My column about all the lies Steinbeck shoved into his novel The Grapes of Wrath is currently in the Taki’s Magazine Top 5.
One of the characters is “Rosasharn,” a wholesome, saintly teenaged girl.
Interestingly, there is a similar character in the 1941 movie High Sierra.
Like Rosasharn, Velma is traveling from farm country to California in a beat up vehicle with her salt-of-the-earth family.
Perhaps it’s Roy’s misplaced love for Velma (a 16-year-old Joan Leslie), a poor girl with a club foot he meets along the road to Los Angeles. Velma’s grandfather — played by Henry Travers, forever Clarence the angel from “It’s a Wonderful Life” — takes an instant liking to what he senses is a kindred soul, for Roy used to be just another Midwestern farm boy before he became a notorious gangster.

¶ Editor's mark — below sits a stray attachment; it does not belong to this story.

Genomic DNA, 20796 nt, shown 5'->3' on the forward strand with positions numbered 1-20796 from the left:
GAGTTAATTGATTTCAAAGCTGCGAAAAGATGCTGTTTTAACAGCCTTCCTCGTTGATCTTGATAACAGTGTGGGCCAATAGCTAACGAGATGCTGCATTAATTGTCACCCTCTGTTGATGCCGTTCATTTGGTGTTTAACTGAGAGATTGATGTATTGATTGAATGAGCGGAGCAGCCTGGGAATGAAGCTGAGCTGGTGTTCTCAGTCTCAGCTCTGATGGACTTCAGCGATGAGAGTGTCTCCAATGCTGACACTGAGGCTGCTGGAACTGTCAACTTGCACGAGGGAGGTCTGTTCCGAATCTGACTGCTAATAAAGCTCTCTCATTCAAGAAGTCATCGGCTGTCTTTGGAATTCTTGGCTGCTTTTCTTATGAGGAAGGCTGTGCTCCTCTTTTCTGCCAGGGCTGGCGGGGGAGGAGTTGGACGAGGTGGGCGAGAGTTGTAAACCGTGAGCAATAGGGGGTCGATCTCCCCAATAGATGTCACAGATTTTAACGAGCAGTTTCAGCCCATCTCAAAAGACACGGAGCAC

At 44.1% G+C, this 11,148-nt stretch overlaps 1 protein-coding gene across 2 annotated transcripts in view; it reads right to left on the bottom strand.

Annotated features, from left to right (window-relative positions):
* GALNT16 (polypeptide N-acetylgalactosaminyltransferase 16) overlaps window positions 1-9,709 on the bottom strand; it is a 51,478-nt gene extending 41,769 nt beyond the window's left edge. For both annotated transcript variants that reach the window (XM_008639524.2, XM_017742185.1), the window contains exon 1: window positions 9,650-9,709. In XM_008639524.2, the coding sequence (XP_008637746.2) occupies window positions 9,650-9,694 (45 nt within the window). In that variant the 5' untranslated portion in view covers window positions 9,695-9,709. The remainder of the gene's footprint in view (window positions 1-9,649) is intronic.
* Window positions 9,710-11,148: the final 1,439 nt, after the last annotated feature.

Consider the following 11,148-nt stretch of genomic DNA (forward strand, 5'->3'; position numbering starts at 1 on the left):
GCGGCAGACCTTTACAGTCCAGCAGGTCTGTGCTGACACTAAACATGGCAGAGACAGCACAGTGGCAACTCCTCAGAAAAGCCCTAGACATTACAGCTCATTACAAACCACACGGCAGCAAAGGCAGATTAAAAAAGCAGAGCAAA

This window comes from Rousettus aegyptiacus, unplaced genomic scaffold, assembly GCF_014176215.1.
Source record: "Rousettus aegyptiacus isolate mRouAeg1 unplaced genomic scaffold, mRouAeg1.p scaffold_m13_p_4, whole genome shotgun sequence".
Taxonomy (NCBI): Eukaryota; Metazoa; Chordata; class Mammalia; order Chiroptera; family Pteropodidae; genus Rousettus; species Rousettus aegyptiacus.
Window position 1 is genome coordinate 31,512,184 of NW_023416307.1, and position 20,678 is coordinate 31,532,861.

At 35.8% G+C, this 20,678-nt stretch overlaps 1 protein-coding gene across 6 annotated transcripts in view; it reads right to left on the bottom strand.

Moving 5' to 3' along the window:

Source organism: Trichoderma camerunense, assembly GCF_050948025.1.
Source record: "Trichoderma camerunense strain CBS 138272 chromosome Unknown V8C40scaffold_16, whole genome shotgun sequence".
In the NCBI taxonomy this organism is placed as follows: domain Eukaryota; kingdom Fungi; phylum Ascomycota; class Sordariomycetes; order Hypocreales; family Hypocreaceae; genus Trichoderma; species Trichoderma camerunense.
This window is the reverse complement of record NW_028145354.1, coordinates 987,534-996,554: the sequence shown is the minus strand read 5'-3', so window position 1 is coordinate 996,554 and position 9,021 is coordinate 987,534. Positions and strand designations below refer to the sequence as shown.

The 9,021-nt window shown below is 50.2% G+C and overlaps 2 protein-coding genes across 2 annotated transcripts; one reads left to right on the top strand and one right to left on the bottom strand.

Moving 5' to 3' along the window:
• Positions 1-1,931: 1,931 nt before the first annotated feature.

Roy arranges for Velma to have an operation to fix her foot, which he pays for, with a mind to marry the girl half his age. I think Roy convinces himself he’s in love with her, rather than because of any real connection they share.
She’s goodness incarnate, and he knows he’s bad, and maybe he thinks being around her will rub off on him. Velma represents an ideal Roy strives for but can never attain.
Except Velma turns out to be not so saintly after all. Maybe she was always like this, or maybe the operation gave her a new way of looking at, and being in the world, but Velma turns out to be just another shallow, thoughtless teenager, not the deep, thoughtful one Roy first met.
…in a marvellously uncomfortable scene, the cured Leslie becomes a selfish, brittle tart with a thirty-year-old, slick-moustached divorcee boyfriend. Regular folks may have enviable security, but aren’t worthy of respect.